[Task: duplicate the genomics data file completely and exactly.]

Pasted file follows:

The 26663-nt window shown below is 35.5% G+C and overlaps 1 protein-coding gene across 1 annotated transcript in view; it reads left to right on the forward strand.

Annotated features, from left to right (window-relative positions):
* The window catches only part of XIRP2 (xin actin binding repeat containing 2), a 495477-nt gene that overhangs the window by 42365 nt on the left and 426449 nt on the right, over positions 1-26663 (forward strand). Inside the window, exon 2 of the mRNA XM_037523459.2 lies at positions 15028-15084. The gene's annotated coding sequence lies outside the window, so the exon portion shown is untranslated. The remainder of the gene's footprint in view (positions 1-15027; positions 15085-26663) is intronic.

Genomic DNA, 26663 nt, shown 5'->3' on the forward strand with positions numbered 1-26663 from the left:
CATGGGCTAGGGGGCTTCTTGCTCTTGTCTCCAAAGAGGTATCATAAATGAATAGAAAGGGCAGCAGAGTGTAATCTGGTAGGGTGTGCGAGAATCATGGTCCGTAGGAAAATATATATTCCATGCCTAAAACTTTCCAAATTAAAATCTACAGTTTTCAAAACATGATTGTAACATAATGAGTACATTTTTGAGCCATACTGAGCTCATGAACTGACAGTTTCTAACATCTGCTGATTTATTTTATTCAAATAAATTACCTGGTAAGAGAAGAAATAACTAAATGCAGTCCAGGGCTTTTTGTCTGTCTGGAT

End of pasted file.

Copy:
The 26663-nt window shown below is 35.5% G+C and overlaps 1 protein-coding gene across 1 annotated transcript in view; it reads left to right on the forward strand.

Annotated features, from left to right (window-relative positions):
* The window catches only part of XIRP2 (xin actin binding repeat containing 2), a 495477-nt gene that overhangs the window by 42365 nt on the left and 426449 nt on the right, over positions 1-26663 (forward strand). Inside the window, exon 2 of the mRNA XM_037523459.2 lies at positions 15028-15084. The gene's annotated coding sequence lies outside the window, so the exon portion shown is untranslated. The remainder of the gene's footprint in view (positions 1-15027; positions 15085-26663) is intronic.

Genomic DNA, 26663 nt, shown 5'->3' on the forward strand with positions numbered 1-26663 from the left:
CATGGGCTAGGGGGCTTCTTGCTCTTGTCTCCAAAGAGGTATCATAAATGAATAGAAAGGGCAGCAGAGTGTAATCTGGTAGGGTGTGCGAGAATCATGGTCCGTAGGAAAATATATATTCCATGCCTAAAACTTTCCAAATTAAAATCTACAGTTTTCAAAACATGATTGTAACATAATGAGTACATTTTTGAGCCATACTGAGCTCATGAACTGACAGTTTCTAACATCTGCTGATTTATTTTATTCAAATAAATTACCTGGTAAGAGAAGAAATAACTAAATGCAGTCCAGGGCTTTTTGTCTGTCTGGAT